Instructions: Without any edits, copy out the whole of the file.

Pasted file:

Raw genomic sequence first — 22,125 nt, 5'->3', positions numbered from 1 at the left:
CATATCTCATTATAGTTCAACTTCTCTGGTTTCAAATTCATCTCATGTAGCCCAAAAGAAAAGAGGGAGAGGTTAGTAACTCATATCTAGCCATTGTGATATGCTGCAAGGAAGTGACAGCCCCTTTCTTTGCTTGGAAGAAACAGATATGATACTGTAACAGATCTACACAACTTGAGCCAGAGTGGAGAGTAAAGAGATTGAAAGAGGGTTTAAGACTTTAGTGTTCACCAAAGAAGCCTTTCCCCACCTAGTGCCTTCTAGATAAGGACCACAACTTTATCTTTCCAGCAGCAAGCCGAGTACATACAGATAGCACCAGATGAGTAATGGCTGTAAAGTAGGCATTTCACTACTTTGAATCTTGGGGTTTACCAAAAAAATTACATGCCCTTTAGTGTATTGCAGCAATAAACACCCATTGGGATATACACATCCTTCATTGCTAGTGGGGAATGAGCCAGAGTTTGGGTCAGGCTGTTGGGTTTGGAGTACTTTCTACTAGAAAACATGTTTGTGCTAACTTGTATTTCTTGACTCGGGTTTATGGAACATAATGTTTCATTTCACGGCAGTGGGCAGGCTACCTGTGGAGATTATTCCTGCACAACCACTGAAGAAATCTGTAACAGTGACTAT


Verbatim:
Raw genomic sequence first — 22,125 nt, 5'->3', positions numbered from 1 at the left:
CATATCTCATTATAGTTCAACTTCTCTGGTTTCAAATTCATCTCATGTAGCCCAAAAGAAAAGAGGGAGAGGTTAGTAACTCATATCTAGCCATTGTGATATGCTGCAAGGAAGTGACAGCCCCTTTCTTTGCTTGGAAGAAACAGATATGATACTGTAACAGATCTACACAACTTGAGCCAGAGTGGAGAGTAAAGAGATTGAAAGAGGGTTTAAGACTTTAGTGTTCACCAAAGAAGCCTTTCCCCACCTAGTGCCTTCTAGATAAGGACCACAACTTTATCTTTCCAGCAGCAAGCCGAGTACATACAGATAGCACCAGATGAGTAATGGCTGTAAAGTAGGCATTTCACTACTTTGAATCTTGGGGTTTACCAAAAAAATTACATGCCCTTTAGTGTATTGCAGCAATAAACACCCATTGGGATATACACATCCTTCATTGCTAGTGGGGAATGAGCCAGAGTTTGGGTCAGGCTGTTGGGTTTGGAGTACTTTCTACTAGAAAACATGTTTGTGCTAACTTGTATTTCTTGACTCGGGTTTATGGAACATAATGTTTCATTTCACGGCAGTGGGCAGGCTACCTGTGGAGATTATTCCTGCACAACCACTGAAGAAATCTGTAACAGTGACTAT